The first step in a VTS is to collect runoff from a open lot or barnyard area in a sediment settling structure, usually a basin. Such basins are very effective for removing most solids. The runoff then flows into a VTA (Vegetative Treatment Area) whose soil treats and stores the runoff. Once the runoff is in the soil, natural processes allow plants to use the nutrients.

The general idea behind this technology is that the plants will take up the nutrients contained in the runoff and that natural factors will eliminate undesirable components such as pathogens. There are many different types of VTA’s, level, infiltration basins, sloped, sprinkler, dual and multiple systems, etc. To learn more about the different combinations, and when they are appropriate, see VTS System Types and Configurations.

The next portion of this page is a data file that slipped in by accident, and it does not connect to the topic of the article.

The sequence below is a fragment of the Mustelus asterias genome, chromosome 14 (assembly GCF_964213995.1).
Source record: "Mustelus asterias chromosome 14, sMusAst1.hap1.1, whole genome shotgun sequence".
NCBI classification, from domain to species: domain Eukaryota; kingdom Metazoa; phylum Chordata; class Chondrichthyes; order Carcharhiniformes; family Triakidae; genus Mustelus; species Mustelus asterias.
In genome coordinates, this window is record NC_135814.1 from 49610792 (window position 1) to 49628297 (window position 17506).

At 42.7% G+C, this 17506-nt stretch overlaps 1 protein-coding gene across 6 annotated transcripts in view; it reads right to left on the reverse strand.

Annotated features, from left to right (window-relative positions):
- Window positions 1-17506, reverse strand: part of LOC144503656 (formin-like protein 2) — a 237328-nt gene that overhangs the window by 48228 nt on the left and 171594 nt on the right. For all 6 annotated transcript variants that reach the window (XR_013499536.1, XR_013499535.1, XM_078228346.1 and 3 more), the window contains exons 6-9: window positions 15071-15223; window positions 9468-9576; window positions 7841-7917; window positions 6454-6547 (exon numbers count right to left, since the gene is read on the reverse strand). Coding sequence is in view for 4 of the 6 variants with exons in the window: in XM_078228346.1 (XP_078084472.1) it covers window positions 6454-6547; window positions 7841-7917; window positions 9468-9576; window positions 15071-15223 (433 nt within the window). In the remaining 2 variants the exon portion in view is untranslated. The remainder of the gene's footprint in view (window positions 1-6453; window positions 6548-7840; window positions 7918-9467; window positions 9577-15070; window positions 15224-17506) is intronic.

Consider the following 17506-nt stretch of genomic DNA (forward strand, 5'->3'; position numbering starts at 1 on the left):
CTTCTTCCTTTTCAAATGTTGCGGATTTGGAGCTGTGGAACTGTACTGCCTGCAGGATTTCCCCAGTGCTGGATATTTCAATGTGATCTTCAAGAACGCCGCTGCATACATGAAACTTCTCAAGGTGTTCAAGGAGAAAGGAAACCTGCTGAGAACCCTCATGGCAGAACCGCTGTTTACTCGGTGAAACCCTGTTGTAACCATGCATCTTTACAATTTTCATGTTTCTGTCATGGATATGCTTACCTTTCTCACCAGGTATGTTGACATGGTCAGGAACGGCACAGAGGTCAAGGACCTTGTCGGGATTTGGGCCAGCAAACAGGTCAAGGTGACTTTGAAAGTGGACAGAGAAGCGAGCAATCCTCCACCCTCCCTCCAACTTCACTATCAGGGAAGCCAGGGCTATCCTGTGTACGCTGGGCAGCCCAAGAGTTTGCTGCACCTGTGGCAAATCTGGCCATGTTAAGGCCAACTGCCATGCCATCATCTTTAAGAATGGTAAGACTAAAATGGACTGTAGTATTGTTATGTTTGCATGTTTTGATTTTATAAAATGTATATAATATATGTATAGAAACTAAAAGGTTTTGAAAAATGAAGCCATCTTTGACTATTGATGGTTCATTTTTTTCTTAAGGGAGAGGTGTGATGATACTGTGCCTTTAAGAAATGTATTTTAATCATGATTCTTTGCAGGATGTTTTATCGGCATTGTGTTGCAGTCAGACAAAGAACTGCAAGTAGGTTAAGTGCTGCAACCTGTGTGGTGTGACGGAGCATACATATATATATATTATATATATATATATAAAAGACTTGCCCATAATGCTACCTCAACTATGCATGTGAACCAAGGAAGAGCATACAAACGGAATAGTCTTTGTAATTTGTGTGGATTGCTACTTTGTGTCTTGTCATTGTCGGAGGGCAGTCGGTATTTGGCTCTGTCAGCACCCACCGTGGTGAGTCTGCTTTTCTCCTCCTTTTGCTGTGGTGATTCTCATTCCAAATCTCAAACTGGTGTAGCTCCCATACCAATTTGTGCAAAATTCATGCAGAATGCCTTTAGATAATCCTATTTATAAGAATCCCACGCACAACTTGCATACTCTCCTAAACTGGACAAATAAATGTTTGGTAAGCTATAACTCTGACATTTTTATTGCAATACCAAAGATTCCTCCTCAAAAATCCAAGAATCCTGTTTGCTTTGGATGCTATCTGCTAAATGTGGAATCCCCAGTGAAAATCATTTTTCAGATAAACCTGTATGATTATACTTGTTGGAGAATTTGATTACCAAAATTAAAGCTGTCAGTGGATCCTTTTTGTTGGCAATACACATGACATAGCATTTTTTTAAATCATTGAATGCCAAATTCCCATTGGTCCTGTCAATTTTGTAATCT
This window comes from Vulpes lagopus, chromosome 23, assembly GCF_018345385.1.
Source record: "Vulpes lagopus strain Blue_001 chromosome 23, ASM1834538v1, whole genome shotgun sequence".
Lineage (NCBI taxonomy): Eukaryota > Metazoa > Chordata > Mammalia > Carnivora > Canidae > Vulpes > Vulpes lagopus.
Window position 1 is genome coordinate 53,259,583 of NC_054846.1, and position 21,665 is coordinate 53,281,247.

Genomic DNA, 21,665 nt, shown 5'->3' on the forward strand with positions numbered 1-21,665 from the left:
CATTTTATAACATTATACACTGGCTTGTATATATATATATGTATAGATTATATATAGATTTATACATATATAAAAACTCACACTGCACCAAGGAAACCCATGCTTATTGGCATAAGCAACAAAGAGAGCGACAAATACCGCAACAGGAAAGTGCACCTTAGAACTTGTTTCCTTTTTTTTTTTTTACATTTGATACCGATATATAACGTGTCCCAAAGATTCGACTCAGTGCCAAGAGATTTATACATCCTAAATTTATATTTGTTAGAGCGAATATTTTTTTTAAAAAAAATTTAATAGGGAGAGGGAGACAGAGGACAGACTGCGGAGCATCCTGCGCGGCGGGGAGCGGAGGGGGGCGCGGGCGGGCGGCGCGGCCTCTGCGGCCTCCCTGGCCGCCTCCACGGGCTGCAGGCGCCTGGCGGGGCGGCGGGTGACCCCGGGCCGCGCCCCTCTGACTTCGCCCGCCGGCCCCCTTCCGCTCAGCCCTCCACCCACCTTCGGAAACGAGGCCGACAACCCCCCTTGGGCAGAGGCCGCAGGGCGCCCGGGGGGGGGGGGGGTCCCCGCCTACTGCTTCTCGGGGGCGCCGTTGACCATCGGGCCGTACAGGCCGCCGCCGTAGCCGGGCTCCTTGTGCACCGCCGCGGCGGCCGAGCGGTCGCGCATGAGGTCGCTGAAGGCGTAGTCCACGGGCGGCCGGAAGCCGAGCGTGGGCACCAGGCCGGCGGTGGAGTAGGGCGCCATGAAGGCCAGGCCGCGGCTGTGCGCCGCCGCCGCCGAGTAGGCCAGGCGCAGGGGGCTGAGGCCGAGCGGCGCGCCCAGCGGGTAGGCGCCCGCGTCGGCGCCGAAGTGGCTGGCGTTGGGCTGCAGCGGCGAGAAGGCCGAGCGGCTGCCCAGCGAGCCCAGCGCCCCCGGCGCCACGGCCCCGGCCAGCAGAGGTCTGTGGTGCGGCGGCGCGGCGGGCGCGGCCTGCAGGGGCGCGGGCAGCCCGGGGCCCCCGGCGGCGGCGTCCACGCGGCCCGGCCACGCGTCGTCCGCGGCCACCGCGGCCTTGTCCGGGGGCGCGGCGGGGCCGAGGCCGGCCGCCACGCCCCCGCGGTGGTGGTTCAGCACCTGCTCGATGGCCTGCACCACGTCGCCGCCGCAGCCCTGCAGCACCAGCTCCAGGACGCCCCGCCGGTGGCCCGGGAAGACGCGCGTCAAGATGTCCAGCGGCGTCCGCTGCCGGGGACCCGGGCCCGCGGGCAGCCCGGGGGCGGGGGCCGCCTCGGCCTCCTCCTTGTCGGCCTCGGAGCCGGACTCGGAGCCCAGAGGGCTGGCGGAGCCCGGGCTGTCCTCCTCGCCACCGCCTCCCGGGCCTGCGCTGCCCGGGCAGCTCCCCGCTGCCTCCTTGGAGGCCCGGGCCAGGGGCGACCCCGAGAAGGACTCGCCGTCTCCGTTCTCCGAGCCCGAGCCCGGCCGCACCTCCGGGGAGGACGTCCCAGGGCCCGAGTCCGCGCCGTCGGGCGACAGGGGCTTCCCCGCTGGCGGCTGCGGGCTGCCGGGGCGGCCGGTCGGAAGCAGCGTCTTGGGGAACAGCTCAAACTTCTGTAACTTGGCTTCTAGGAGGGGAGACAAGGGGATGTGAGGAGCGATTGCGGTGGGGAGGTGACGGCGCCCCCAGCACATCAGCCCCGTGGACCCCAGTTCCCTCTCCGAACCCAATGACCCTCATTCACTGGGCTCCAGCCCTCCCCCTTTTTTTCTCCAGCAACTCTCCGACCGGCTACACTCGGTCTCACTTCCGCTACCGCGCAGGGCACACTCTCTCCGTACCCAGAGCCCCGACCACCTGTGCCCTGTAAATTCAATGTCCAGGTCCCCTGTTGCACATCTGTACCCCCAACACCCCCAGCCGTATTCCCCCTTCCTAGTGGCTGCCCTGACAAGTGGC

How is a Vegetative Treatment Area Different From a Buffer Strip?

The critical aspect of the VTA is that is has been designed and sized to treat the runoff nutrients generated by the lot--letting runoff flow uncontrolled across the nearest pasture or crop field is not likely to achieve the desired treatment. The runoff needs to be released in a controlled manner. This control is what differentiates a VTA from grass filter/buffer strips. Controls also need to be put in place to eliminate any discharge from the VTA.

Designing a Vegetated Treatment Area